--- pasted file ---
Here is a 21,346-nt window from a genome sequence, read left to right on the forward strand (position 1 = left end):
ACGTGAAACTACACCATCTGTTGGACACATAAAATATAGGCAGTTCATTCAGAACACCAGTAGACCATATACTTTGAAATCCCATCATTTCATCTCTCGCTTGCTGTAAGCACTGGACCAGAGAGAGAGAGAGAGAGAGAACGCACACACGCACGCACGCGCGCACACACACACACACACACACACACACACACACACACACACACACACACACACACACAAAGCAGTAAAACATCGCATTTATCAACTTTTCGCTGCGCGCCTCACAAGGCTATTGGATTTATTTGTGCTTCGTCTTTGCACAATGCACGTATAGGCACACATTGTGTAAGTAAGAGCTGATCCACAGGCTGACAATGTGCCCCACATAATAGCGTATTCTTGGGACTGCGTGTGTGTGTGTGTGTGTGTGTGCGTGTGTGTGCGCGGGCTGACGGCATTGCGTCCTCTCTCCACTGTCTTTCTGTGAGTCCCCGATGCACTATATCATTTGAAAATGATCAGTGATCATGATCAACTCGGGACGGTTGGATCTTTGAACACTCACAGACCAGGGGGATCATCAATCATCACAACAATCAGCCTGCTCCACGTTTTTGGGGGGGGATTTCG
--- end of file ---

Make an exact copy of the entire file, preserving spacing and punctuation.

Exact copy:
Here is a 21,346-nt window from a genome sequence, read left to right on the forward strand (position 1 = left end):
ACGTGAAACTACACCATCTGTTGGACACATAAAATATAGGCAGTTCATTCAGAACACCAGTAGACCATATACTTTGAAATCCCATCATTTCATCTCTCGCTTGCTGTAAGCACTGGACCAGAGAGAGAGAGAGAGAGAGAACGCACACACGCACGCACGCGCGCACACACACACACACACACACACACACACACACACACACACACACACACACACACACAAAGCAGTAAAACATCGCATTTATCAACTTTTCGCTGCGCGCCTCACAAGGCTATTGGATTTATTTGTGCTTCGTCTTTGCACAATGCACGTATAGGCACACATTGTGTAAGTAAGAGCTGATCCACAGGCTGACAATGTGCCCCACATAATAGCGTATTCTTGGGACTGCGTGTGTGTGTGTGTGTGTGTGTGCGTGTGTGTGCGCGGGCTGACGGCATTGCGTCCTCTCTCCACTGTCTTTCTGTGAGTCCCCGATGCACTATATCATTTGAAAATGATCAGTGATCATGATCAACTCGGGACGGTTGGATCTTTGAACACTCACAGACCAGGGGGATCATCAATCATCACAACAATCAGCCTGCTCCACGTTTTTGGGGGGGGATTTCG